We use a metal scraper to quickly remove any bits of food left on the griddle surface while it's still hot. A paper towel with a little oil or conditioner is all it takes and a few quick wipes to keep the griddle clean and ready. Wiping oil on after cooking will improve the cure.
What is the Best Oil to Season a Blackstone Griddle?
There are lots of choices out there for types of oil to season your new griddle with. We are going to give you a few of the pros and cons of different types of oil for seasoning.
- Flaxseed Oil – From a scientific perspective, flaxseed oil is the best natural oil on the market for seasoning a griddle surface. It creates a glossy, hard surface and applies in thin, even layers easily. The downsides of flaxseed oil are that it is expensive, has a low smoke point, and has a tendency to create a surface that is brittle. Scratches from metal utensils quickly lead to peeling which requires renewing the surface.
- Grapeseed Oil – This is the oil we prefer to use for seasoning cast iron and griddles. It creates a durable finish that resists chipping and flaking. A high smoke point makes it ideal for curing metal. Grapeseed oil seasoning requires upkeep in the form of regular wipe downs before and after cooking. Finding 100% pure grapeseed oil that is neither cold-pressed or virgin can be challenging.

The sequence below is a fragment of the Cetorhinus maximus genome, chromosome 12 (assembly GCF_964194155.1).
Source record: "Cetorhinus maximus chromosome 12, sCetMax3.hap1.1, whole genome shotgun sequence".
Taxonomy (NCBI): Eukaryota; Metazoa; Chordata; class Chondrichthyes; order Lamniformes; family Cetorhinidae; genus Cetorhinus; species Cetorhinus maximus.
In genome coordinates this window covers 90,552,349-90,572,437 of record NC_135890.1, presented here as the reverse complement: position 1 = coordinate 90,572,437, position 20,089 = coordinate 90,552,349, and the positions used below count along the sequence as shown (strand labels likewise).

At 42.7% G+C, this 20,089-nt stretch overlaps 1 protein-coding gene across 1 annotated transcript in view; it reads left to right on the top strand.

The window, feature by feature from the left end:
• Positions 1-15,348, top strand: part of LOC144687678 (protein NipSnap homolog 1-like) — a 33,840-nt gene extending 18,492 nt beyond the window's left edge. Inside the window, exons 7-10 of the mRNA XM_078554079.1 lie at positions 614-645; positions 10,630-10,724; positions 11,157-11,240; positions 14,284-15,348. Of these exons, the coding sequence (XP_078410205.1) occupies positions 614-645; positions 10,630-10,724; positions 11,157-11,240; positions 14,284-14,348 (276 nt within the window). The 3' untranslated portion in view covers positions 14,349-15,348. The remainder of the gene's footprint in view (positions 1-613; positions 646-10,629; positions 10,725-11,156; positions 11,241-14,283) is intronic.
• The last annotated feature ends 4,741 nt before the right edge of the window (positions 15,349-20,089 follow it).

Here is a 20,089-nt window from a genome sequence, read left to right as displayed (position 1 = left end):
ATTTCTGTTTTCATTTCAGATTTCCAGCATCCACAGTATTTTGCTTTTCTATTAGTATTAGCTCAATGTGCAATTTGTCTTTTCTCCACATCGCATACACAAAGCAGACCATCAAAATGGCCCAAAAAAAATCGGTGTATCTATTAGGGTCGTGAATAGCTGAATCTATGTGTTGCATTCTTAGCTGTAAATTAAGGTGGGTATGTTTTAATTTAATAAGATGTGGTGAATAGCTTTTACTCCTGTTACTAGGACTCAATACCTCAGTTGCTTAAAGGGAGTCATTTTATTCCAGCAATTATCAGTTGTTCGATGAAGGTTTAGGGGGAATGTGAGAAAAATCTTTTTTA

- Avocado Oil – Even though it is difficult to find and expensive, avocado oil is one of the very best natural oils for seasoning. The oil is high in polyunsaturated fats that polymerize well. It leaves a neutral flavor and lasts a long time.
Avoid These Oils
We recommend avoiding olive oil, vegetable oil, peanut oil, and sunflower oil. Olive oil can become toxic when used in this process, so it is important to avoid that one for health reasons. Vegetable oil and sunflower oil, along with other similar types of oils, don't tend to create a very strong bond that leaves the surface sticky. Peanut oil and other nut oils including coconut will impart a very strong flavor that translates to your food.
How Often do You Season Blackstone Griddle?
The key to keeping a Blackstone griddle well-seasoned is getting a good seasoning on the first time. If you maintain the griddle and clean it after each use, you may go years without re seasoning it. If the finish starts to crack or peel, you will need to renew it.
Keep It Clean & Regularly Season Your Griddle
That's all there is to seasoning your new griddle and keeping it working great for years. The Blackstone Griddle is an amazing cooking tool that is tremendously versatile, so keeping it clean is important. You never know when the urge to sear a steak in ten minutes or less will come over you.